Elizabeth Holmes, CEO of Theranos, is facing charges that could result in a 15-year prison term
Elizabeth Holmes, the former CEO of Theranos, has been charged with fraud for defrauding investors out of hundreds of millions of dollars by claiming her company had developed a revolutionary blood testing device. Federal prosecutors have asked a judge to give Holmes a sentence of 15 years in prison.
Prosecutors called the case “one of the most substantial white collar offences Silicon Valley or any other District has seen,” and they strongly refuted the defense’s claim that Holmes was treated unfairly, in part because of media coverage.
About a year after her conviction on three felony counts of wire fraud and one felony count of conspiracy to commit fraud, Holmes is scheduled to appear for sentencing on November 18 in federal court in San Jose, California. For each count, she could spend up to 20 years in prison.
In a 46-page brief filed on Friday, Assistant U.S. Attorney Robert S. Leach argued that, “she repeatedly chose lies, hype, and the prospect of billions of dollars over patient safety and fair dealing with investors.” When everyone desperately needed the truth from her, “Elizabeth Holmes’ crimes were not failing, they were lying.”
In an 82-page document filed late Thursday, Holmes’ attorneys argued for a sentence of no more than 18 months, arguing that their client’s reputation had been irreparably damaged and that she had become a “caricature to be mocked and vilified.”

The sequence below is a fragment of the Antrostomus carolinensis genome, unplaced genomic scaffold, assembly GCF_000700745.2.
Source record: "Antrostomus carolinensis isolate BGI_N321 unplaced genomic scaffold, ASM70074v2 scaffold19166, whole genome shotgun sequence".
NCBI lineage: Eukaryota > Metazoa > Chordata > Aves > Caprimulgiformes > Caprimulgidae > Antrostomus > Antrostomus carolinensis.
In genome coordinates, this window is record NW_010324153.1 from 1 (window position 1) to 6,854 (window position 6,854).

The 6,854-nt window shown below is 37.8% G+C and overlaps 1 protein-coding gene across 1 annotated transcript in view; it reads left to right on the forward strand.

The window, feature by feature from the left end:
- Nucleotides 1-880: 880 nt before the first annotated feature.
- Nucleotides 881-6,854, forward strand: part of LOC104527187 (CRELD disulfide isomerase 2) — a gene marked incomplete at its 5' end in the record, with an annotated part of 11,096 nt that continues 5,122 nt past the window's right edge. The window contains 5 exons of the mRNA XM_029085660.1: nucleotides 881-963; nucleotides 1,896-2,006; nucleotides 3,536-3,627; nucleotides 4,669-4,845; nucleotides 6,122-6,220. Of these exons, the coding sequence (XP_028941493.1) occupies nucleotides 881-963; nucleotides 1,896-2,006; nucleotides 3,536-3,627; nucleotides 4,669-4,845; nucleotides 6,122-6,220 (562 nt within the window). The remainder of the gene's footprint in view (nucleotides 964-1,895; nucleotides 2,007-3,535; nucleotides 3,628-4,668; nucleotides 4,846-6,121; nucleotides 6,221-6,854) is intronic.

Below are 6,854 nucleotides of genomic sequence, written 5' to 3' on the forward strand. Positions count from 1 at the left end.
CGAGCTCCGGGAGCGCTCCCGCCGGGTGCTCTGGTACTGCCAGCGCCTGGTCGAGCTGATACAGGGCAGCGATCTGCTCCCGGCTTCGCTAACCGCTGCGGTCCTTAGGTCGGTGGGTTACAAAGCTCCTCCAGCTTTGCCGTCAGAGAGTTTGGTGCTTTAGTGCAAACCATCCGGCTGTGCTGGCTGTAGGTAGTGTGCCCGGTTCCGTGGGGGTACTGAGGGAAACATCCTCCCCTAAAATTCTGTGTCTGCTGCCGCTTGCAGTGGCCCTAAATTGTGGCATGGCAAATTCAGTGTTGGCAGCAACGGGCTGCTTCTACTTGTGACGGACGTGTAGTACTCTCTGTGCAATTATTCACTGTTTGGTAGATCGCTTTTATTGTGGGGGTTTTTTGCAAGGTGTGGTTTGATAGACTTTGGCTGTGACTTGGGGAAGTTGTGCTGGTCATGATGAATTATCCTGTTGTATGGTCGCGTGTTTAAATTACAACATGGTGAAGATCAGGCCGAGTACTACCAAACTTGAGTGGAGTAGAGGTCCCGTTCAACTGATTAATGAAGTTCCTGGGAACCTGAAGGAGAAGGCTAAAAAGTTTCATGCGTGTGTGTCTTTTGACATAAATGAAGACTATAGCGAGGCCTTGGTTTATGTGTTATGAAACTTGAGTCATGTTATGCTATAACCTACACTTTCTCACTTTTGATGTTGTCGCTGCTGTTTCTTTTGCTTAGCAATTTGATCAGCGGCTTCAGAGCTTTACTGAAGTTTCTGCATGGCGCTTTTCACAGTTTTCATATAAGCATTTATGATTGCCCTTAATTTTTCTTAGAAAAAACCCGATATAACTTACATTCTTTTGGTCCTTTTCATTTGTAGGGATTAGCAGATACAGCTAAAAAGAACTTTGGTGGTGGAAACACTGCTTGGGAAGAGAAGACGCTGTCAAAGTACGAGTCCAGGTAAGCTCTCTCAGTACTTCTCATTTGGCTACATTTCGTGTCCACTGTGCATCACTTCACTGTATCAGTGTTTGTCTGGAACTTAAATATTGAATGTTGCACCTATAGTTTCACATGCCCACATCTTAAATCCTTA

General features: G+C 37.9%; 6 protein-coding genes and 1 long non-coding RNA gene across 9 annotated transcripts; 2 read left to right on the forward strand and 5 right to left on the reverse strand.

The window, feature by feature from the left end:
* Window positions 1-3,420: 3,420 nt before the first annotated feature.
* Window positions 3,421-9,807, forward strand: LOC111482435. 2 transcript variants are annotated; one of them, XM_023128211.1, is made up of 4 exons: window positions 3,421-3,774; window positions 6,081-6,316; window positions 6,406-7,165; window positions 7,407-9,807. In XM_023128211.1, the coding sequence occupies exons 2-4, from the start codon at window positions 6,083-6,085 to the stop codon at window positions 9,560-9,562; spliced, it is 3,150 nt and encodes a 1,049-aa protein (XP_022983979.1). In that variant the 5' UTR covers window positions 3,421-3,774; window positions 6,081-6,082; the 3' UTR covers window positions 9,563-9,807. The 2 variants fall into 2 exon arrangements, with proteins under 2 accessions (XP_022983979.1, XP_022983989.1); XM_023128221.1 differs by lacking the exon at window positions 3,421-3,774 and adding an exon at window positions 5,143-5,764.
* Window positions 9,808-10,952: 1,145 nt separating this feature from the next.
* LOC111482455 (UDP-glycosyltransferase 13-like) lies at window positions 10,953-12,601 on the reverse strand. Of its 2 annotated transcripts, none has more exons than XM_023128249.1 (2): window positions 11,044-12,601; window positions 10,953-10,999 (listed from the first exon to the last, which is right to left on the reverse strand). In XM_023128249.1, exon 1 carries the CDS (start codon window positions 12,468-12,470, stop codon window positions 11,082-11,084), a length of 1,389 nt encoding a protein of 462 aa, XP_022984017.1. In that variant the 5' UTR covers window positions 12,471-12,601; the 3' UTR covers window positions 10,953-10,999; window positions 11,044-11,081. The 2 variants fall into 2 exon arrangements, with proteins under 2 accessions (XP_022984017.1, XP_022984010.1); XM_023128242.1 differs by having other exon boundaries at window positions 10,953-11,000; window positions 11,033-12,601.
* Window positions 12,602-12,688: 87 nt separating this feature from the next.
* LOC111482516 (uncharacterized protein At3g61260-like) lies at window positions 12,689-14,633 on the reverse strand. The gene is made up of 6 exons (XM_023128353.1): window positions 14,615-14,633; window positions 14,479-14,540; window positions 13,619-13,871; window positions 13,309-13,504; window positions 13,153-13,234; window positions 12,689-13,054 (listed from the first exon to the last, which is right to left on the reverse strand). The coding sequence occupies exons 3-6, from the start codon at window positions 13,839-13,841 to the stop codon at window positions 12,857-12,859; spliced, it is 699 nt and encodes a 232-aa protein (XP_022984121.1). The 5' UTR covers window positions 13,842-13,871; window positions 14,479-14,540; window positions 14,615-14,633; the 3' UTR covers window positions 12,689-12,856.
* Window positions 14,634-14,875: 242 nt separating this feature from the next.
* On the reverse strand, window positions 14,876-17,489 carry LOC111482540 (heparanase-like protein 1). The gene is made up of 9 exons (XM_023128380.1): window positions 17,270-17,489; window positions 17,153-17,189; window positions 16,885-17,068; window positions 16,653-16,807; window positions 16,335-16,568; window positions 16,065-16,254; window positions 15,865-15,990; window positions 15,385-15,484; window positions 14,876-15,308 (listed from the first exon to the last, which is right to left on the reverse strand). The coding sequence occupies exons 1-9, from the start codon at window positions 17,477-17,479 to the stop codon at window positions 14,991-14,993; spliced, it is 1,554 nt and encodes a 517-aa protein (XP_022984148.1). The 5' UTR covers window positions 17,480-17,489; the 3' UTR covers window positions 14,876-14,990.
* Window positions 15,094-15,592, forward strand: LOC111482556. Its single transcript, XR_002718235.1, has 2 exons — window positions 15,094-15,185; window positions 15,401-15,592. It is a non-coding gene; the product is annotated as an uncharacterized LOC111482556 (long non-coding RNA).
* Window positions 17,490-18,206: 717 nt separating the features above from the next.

Prosecutors asked that Holmes, then 38 years old, be given a lengthy prison sentence and ordered her to pay $803,840,309 in restitution for her role in the years-long scheme that made her one of the most admired and wealthy Silicon Valley businesspeople in the world.
She took advantage of her backers’ belief that they had backed a game-changing young entrepreneur in the healthcare industry. She used the prestige of her distinguished advisory board to her advantage,” Leach said. Through her lies, she was able to amass unimaginable wealth, fame, and adoration.
Leach also noted that after John Carreyrou of the Wall Street Journal exposed the scheme, Holmes “attacked him, along with his sources” in an effort to shift blame away from himself.
As Leach put it, “at trial, she blamed her COO (and longtime boyfriend), her board, her scientists, her business partners, her investors, her marketing firm, her attorneys, the media, and anyone else but herself.”
Ramesh “Sunny” Balwani, the company’s former COO, was found guilty on 12 felony counts of investor and patient fraud in a separate trial in July. On December 7, he will be given a verdict and sentence.
Additionally, Leach stated in his article that Holmes’ actions were dangerous and endangered real patients’ health.
“As money was drying up, she went to market with an unproven and unreliable medical device,” he explained. “When her lead assay developer quit as Theranos launched, she chillingly told the scientist: ‘she has a promise to deliver to the customer, she doesn’t have much of a choice but to go ahead with the launch.’”
If U.S. District Judge Edward Davila decides to sentence Holmes to prison, her attorneys say she should get a light sentence because she is not a threat to the public and has no record.